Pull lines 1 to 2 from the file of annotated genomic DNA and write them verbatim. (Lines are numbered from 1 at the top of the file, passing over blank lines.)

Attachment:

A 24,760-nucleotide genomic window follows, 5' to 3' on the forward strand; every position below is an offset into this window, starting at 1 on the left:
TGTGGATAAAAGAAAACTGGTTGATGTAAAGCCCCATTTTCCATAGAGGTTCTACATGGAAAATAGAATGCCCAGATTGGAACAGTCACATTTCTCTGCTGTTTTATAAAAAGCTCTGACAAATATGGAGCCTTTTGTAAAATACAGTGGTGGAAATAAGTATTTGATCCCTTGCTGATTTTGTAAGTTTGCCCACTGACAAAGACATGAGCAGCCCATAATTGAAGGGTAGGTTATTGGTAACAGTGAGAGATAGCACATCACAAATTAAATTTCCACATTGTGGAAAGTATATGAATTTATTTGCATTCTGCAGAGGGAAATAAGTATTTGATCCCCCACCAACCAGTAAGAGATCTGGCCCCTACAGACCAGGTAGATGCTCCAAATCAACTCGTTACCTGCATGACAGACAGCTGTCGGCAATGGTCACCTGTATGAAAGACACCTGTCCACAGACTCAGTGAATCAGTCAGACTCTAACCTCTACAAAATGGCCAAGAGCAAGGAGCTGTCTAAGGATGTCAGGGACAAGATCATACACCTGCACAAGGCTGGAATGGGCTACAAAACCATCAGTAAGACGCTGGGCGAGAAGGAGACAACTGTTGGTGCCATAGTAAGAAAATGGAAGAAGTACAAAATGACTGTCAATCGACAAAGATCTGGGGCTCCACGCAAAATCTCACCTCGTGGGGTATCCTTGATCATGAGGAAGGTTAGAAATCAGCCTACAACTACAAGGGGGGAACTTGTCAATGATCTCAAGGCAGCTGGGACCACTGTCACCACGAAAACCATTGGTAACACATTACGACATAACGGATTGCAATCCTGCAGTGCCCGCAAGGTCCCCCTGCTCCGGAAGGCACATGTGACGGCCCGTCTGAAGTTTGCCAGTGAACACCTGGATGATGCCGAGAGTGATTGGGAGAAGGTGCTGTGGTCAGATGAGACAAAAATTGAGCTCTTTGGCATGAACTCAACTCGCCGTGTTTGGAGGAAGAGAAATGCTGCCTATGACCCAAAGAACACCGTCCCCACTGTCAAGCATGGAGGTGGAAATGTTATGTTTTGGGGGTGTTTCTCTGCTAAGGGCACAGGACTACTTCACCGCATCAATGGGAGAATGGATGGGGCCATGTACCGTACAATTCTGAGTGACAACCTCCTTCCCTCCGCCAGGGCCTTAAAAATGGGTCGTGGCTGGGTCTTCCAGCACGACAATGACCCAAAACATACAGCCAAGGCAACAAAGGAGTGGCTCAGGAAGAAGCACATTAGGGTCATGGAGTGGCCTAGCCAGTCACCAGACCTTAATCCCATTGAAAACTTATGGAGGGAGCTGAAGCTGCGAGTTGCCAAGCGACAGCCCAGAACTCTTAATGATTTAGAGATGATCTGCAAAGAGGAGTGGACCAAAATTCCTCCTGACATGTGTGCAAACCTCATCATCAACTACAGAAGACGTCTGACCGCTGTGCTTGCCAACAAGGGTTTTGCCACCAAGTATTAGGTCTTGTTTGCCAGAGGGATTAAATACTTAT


A 24,760-nucleotide genomic window follows, 5' to 3' on the forward strand; every position below is an offset into this window, starting at 1 on the left:
TGTGGATAAAAGAAAACTGGTTGATGTAAAGCCCCATTTTCCATAGAGGTTCTACATGGAAAATAGAATGCCCAGATTGGAACAGTCACATTTCTCTGCTGTTTTATAAAAAGCTCTGACAAATATGGAGCCTTTTGTAAAATACAGTGGTGGAAATAAGTATTTGATCCCTTGCTGATTTTGTAAGTTTGCCCACTGACAAAGACATGAGCAGCCCATAATTGAAGGGTAGGTTATTGGTAACAGTGAGAGATAGCACATCACAAATTAAATTTCCACATTGTGGAAAGTATATGAATTTATTTGCATTCTGCAGAGGGAAATAAGTATTTGATCCCCCACCAACCAGTAAGAGATCTGGCCCCTACAGACCAGGTAGATGCTCCAAATCAACTCGTTACCTGCATGACAGACAGCTGTCGGCAATGGTCACCTGTATGAAAGACACCTGTCCACAGACTCAGTGAATCAGTCAGACTCTAACCTCTACAAAATGGCCAAGAGCAAGGAGCTGTCTAAGGATGTCAGGGACAAGATCATACACCTGCACAAGGCTGGAATGGGCTACAAAACCATCAGTAAGACGCTGGGCGAGAAGGAGACAACTGTTGGTGCCATAGTAAGAAAATGGAAGAAGTACAAAATGACTGTCAATCGACAAAGATCTGGGGCTCCACGCAAAATCTCACCTCGTGGGGTATCCTTGATCATGAGGAAGGTTAGAAATCAGCCTACAACTACAAGGGGGGAACTTGTCAATGATCTCAAGGCAGCTGGGACCACTGTCACCACGAAAACCATTGGTAACACATTACGACATAACGGATTGCAATCCTGCAGTGCCCGCAAGGTCCCCCTGCTCCGGAAGGCACATGTGACGGCCCGTCTGAAGTTTGCCAGTGAACACCTGGATGATGCCGAGAGTGATTGGGAGAAGGTGCTGTGGTCAGATGAGACAAAAATTGAGCTCTTTGGCATGAACTCAACTCGCCGTGTTTGGAGGAAGAGAAATGCTGCCTATGACCCAAAGAACACCGTCCCCACTGTCAAGCATGGAGGTGGAAATGTTATGTTTTGGGGGTGTTTCTCTGCTAAGGGCACAGGACTACTTCACCGCATCAATGGGAGAATGGATGGGGCCATGTACCGTACAATTCTGAGTGACAACCTCCTTCCCTCCGCCAGGGCCTTAAAAATGGGTCGTGGCTGGGTCTTCCAGCACGACAATGACCCAAAACATACAGCCAAGGCAACAAAGGAGTGGCTCAGGAAGAAGCACATTAGGGTCATGGAGTGGCCTAGCCAGTCACCAGACCTTAATCCCATTGAAAACTTATGGAGGGAGCTGAAGCTGCGAGTTGCCAAGCGACAGCCCAGAACTCTTAATGATTTAGAGATGATCTGCAAAGAGGAGTGGACCAAAATTCCTCCTGACATGTGTGCAAACCTCATCATCAACTACAGAAGACGTCTGACCGCTGTGCTTGCCAACAAGGGTTTTGCCACCAAGTATTAGGTCTTGTTTGCCAGAGGGATTAAATACTTAT